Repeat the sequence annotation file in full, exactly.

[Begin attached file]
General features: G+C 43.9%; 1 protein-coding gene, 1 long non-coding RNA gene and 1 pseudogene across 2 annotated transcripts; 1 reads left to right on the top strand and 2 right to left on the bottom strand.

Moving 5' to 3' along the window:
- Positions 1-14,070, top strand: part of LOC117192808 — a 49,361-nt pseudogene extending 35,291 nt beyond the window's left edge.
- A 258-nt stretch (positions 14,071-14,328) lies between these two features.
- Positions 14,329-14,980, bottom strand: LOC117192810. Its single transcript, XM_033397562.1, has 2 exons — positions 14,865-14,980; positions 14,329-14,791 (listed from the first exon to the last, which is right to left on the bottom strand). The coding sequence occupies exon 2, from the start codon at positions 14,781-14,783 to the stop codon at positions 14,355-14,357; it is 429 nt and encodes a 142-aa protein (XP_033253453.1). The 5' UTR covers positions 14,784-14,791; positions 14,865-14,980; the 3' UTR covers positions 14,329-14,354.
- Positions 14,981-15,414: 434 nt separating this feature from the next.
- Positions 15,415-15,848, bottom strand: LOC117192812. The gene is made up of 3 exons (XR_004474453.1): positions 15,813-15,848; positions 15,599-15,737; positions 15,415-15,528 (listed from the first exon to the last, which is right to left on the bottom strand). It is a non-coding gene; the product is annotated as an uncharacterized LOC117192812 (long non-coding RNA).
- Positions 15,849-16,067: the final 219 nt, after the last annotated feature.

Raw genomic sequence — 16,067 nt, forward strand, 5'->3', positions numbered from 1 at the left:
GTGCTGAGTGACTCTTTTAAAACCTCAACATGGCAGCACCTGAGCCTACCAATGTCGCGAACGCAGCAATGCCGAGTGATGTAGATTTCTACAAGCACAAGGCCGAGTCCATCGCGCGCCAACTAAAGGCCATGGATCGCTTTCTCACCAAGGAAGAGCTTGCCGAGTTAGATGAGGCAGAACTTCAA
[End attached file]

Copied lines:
General features: G+C 43.9%; 1 protein-coding gene, 1 long non-coding RNA gene and 1 pseudogene across 2 annotated transcripts; 1 reads left to right on the top strand and 2 right to left on the bottom strand.

Moving 5' to 3' along the window:
- Positions 1-14,070, top strand: part of LOC117192808 — a 49,361-nt pseudogene extending 35,291 nt beyond the window's left edge.
- A 258-nt stretch (positions 14,071-14,328) lies between these two features.
- Positions 14,329-14,980, bottom strand: LOC117192810. Its single transcript, XM_033397562.1, has 2 exons — positions 14,865-14,980; positions 14,329-14,791 (listed from the first exon to the last, which is right to left on the bottom strand). The coding sequence occupies exon 2, from the start codon at positions 14,781-14,783 to the stop codon at positions 14,355-14,357; it is 429 nt and encodes a 142-aa protein (XP_033253453.1). The 5' UTR covers positions 14,784-14,791; positions 14,865-14,980; the 3' UTR covers positions 14,329-14,354.
- Positions 14,981-15,414: 434 nt separating this feature from the next.
- Positions 15,415-15,848, bottom strand: LOC117192812. The gene is made up of 3 exons (XR_004474453.1): positions 15,813-15,848; positions 15,599-15,737; positions 15,415-15,528 (listed from the first exon to the last, which is right to left on the bottom strand). It is a non-coding gene; the product is annotated as an uncharacterized LOC117192812 (long non-coding RNA).
- Positions 15,849-16,067: the final 219 nt, after the last annotated feature.

Raw genomic sequence — 16,067 nt, forward strand, 5'->3', positions numbered from 1 at the left:
GTGCTGAGTGACTCTTTTAAAACCTCAACATGGCAGCACCTGAGCCTACCAATGTCGCGAACGCAGCAATGCCGAGTGATGTAGATTTCTACAAGCACAAGGCCGAGTCCATCGCGCGCCAACTAAAGGCCATGGATCGCTTTCTCACCAAGGAAGAGCTTGCCGAGTTAGATGAGGCAGAACTTCAA